As millions of workers across the U.S. prepare to fill out March Madness brackets next week, the basketball tourney competition could cost employers more than $600 million in lost productivity and $2.1 billion overall.
Those were the conclusions from a study by Chicago-based outplacement firm Challenger, Gray & Christmas Inc.
Overall, this commonplace American office tradition distracts workers, a cost the study puts at $2.1 billion.
Challenger's estimate is based on the number of working Americans who are likely to be caught up in March Madness; the estimated time spent filling out brackets and streaming games; and average hourly earnings, which, in January, stood at $26, according to the Bureau of Labor Statistics.
A 2015 estimate from the American Gaming Association estimated 40 million Americans fill out 70 million brackets. Even with the most conservative estimates, each hour of unproductive work time for an estimated 23.7 million bracket-producing workers will cost employers $615 million, the study found.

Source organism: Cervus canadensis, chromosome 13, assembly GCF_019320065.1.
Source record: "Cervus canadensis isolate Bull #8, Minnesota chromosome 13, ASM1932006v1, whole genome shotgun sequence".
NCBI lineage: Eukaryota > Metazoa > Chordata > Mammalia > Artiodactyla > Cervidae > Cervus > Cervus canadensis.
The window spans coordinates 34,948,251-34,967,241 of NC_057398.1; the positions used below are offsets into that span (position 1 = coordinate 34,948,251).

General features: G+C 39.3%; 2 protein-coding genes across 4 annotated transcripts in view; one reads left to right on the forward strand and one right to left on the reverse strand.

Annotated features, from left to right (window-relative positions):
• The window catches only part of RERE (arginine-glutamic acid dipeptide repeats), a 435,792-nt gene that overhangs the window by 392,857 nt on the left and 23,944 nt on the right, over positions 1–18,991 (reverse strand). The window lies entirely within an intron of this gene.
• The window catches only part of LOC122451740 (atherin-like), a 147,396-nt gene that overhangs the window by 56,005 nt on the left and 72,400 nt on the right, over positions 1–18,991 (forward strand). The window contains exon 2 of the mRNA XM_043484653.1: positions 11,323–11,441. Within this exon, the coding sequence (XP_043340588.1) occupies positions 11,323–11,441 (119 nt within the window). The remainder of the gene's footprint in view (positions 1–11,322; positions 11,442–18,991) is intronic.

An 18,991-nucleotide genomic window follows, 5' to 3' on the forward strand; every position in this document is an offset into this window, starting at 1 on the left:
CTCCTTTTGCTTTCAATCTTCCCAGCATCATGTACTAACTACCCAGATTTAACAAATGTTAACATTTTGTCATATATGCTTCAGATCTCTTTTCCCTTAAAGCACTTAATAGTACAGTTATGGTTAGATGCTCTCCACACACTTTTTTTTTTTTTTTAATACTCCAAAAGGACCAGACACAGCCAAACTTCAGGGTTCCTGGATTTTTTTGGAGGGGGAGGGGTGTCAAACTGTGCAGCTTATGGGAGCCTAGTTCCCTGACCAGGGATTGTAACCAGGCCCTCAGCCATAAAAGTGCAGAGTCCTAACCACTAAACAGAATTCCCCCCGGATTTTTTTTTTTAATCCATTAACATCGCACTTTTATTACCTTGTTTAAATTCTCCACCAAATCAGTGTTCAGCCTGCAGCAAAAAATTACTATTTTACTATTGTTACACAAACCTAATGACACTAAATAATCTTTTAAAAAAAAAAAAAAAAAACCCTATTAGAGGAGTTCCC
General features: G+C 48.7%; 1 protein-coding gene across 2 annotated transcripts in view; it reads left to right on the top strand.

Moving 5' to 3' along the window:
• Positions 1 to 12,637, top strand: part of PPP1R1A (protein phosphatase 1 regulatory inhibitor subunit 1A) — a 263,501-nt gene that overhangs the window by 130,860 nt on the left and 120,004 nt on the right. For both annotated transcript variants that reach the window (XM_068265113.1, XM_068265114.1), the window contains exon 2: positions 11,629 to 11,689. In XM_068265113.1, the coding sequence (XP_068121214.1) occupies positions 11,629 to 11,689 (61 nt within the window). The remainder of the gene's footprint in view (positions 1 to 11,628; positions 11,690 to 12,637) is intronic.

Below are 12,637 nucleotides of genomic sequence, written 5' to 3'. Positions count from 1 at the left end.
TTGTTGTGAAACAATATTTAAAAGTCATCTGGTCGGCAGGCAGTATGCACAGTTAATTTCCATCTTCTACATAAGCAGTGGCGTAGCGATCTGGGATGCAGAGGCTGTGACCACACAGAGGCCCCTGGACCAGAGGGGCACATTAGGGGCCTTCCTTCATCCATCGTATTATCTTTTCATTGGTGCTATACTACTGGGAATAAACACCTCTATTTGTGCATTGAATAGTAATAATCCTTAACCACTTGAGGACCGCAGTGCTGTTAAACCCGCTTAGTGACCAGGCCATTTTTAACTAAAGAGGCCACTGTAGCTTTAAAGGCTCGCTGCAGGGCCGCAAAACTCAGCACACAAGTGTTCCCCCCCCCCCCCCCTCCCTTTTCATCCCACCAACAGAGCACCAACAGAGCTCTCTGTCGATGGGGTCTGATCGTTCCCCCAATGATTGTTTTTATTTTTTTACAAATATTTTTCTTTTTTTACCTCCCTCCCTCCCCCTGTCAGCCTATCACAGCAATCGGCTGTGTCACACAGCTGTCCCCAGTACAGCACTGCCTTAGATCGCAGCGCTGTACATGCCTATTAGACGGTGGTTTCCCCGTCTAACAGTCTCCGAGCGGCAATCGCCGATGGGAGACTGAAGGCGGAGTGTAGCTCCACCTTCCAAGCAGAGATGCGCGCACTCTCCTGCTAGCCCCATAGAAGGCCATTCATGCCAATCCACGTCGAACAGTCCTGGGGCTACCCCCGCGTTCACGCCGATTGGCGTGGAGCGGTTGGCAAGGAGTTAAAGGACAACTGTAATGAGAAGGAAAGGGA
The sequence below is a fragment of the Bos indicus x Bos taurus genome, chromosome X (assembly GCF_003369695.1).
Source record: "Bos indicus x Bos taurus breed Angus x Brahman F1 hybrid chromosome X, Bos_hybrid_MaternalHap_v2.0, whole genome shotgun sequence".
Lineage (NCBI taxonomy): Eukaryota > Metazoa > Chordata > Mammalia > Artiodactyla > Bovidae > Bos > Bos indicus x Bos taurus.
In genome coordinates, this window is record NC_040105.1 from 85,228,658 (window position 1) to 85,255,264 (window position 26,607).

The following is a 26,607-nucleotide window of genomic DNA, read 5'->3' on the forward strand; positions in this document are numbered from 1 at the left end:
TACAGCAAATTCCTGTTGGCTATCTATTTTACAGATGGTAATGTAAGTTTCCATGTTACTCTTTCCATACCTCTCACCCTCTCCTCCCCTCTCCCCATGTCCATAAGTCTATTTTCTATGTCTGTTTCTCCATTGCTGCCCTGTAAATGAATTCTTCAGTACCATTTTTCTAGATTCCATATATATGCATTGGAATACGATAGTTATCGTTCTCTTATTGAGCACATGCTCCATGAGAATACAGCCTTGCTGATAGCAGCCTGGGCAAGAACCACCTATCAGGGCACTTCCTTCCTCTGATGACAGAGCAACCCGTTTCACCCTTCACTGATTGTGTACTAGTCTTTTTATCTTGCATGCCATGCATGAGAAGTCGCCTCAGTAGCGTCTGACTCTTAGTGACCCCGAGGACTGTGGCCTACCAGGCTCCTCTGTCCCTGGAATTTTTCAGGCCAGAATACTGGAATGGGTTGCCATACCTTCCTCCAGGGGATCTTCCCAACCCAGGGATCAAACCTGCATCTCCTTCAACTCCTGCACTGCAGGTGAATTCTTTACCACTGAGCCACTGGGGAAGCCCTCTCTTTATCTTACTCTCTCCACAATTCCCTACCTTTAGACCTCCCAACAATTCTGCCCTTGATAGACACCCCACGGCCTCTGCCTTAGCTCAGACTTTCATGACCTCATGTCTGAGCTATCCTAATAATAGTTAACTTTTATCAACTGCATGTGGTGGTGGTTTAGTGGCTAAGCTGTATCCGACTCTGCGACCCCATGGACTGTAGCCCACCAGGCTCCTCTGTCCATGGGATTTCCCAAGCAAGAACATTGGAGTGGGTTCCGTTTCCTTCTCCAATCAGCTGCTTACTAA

Ironically, the inverse also holds true -- that barring employees from participating in the popular contest could damage morale and stifle camaraderie, thereby affecting workplace effectiveness, the study reports.
In this vein, Challenger CEO John A. Challenger notes that it is possible to use March Madness participation in the workplace as a recruitment and retention tool.
"Employers should embrace March Madness and seek ways to use it as a tool to foster camaraderie," he said.